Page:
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Incentive can help address common problems
by: NC
(NC) - Uncomfortable drafts on cold winter days, excessive condensation on windows and a heating system that operates continuously are all signs that your home may be wasting energy. And that's nothing but bad news.

First and foremost, wasted energy is wasted money - and the penalty increases as energy prices rise. But wasting energy is also bad for the environment because it means your family is producing unnecessary greenhouse gas emissions that contribute to climate change.

If your home has the previously mentioned traits, help is available from the EnerGuide for Houses Program, which was launched in 1998 by Natural Resources Canada's Office of Energy Efficiency. An EnerGuide for Houses advisor can locate the source of common energy-related problems and recommend corrective measures. Here's how the service works.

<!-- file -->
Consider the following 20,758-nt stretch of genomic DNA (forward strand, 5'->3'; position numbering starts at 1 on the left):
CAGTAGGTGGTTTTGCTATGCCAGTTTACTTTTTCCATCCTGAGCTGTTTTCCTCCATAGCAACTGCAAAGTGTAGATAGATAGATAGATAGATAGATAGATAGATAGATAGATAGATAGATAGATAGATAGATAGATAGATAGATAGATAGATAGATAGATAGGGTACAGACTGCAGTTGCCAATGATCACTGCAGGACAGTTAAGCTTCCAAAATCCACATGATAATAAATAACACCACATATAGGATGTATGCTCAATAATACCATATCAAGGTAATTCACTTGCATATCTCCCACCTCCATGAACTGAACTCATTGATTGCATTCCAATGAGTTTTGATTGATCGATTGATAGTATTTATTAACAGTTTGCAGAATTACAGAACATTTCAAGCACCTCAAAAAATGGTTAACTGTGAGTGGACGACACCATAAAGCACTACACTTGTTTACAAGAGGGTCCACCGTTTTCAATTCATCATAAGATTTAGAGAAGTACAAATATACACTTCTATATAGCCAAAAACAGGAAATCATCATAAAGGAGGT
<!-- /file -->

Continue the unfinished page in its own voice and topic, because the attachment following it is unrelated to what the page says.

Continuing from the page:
An independent energy advisor visits the home, performs an evaluation, calculates an energy efficiency rating and recommends measures to reduce energy consumption while maintaining a healthy living environment. After you have completed some or all of the recommended upgrades, the advisor performs a follow-up evaluation and establishes a new energy efficiency rating for your home.

There has never been a better time to use the service, with the recent announcement by the Government of Canada of an incentive to homeowners who implement upgrades recommended by an EnerGuide for Houses advisor. The amount of the incentive is based on the difference between the home's energy efficiency rating before and after the improvements are implemented.

Only homeowners who have had an EnerGuide for Houses evaluation and implemented at least some of the recommended improvements in their primary residence are eligible for the incentive. Apartments, most condominiums and rental units do not qualify for the program at this time.

For more information, visit the EnerGuide for Houses Web site at energuideforhouses.gc.ca or call 1 800 387-2000 (toll-free) or 995-2943 in the National Capital Region.

- News Canada

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